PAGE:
I had no idea about the Kennedy Center prior to listening to this but I found it absolutely riveting. On the show, Swisher asks Rutter not only about the centre’s history, but also about her varied career and the ways in which she believes that technology can enrich the performing arts. Later in the episode, they discuss the centre’s new collection of free, ‘immersive learning spaces’, called REACH, which is a great example of technology and the performing arts working together to engage diverse audiences.

This was a stand-out line for me, spoken by Rutter:

Technology is a way for you to figure out what you want to do with your primary activity. Don’t try and build technology for technology’s sake but to advance what you want to do with whatever your art form is.

As someone who loves digital devices, I can really relate to this. I don’t want my social accounts and computers to rule me; I want to use them in a way that helps me to be creative and engage with others.

Check out the episode.

Inconsistent Whimsy

Image source: Serious Eats (2011)
Image source: Serious Eats (2011)

After quite a bumpy beta period, macOS Catalina was finally released on 7 October. There are welcome improvements, such as the addition of Sidecar, the split-up of iTunes into different apps, a better Reminders app and the all-new Voice Control, which is a fantastic accessibility feature that enables you to control your Mac entirely with your voice. There are also some more controversial changes, including tightened security and permissions (leading to more dialogue boxes), the slow start to iPad apps on the Mac with Mac Catalyst and the final, complete removal of support for 32-bit apps. If you want a full review, make sure to check out Jason Snell’s on Six Colors.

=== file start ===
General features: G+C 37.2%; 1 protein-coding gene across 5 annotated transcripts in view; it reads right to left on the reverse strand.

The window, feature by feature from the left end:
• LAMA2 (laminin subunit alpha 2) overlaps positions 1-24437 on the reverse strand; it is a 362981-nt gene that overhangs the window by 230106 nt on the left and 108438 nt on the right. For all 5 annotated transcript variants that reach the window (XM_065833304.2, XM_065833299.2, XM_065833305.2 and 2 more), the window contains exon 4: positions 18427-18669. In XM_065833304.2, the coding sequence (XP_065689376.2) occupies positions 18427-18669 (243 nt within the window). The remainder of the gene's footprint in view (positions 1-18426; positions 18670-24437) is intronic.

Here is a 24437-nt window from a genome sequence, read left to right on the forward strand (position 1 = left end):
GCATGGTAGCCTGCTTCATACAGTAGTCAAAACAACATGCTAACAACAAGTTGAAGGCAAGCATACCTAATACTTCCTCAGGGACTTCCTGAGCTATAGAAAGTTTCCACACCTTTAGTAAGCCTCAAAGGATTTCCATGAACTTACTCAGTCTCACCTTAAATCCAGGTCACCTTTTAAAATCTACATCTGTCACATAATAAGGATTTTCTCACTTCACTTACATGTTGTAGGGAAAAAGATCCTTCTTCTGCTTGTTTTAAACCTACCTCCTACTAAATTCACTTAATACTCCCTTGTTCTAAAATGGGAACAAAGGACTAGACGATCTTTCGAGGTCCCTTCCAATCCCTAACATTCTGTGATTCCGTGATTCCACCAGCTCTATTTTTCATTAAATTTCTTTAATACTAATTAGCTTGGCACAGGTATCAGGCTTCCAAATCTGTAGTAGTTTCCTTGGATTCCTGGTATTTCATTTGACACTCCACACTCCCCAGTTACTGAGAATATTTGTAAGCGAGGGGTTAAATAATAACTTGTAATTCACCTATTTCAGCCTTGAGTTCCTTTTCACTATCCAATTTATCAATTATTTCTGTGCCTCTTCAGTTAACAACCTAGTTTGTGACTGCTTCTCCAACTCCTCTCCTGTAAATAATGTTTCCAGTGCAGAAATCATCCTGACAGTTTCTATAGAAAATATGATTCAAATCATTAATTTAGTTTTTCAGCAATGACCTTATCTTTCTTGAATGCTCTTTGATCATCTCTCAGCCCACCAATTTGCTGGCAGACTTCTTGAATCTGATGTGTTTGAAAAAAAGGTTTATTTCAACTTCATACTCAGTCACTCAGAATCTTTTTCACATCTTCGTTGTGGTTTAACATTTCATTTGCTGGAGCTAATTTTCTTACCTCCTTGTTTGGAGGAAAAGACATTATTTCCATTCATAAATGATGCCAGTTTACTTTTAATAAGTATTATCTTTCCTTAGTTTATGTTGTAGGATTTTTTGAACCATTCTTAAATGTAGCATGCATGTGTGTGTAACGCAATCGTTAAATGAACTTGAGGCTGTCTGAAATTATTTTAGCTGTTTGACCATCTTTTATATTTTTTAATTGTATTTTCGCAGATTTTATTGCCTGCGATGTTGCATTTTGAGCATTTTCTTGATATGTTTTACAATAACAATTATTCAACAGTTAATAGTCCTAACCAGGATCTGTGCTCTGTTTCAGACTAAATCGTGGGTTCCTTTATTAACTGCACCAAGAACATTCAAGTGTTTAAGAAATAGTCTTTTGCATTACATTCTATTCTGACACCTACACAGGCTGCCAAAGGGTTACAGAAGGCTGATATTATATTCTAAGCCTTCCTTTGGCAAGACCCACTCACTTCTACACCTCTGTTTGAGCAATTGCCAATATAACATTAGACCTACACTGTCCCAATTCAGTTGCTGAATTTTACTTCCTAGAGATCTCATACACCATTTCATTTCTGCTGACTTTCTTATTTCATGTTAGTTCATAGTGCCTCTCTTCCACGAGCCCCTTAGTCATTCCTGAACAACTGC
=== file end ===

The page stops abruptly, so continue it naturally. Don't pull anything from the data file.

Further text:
Whilst Catalina has received quite a mixed reaction, personally I’ve been happy with the software upgrade and can see how Apple clearly is continuing to push the Mac forwards, leaving legacy cruft behind in order to facilitate a more cohesive, integrated ecosystem of devices. Apple is clearly showing that it still believes in the Mac, contrary to the shrieking and carrying on by many tech analysts. Rather than being the centre of our lives as it once was, it is now just one of many devices.

Despite these visible improvements, there’s a little something that has been sticking in the back of my mind in for the last few years: inconsistency. More on this in a moment…

For some time, Mac fans have complained that Apple has been stripping the whimsy out of macOS, saying that it lacks much of the personality that it once had. Examples range from the removal of Clarus the Dogcow all the way through to the more contemporary ‘grayscaling’ of buttons and other UI elements throughout the system, where flickering, aqua-themed progress bars, quirky ‘About’ boxes and reflective, glass-like finishes once reigned supreme. To be clear, Oxford English Dictionary defines ‘whimsy’ as ‘Playfully quaint or fanciful behaviour or humour’.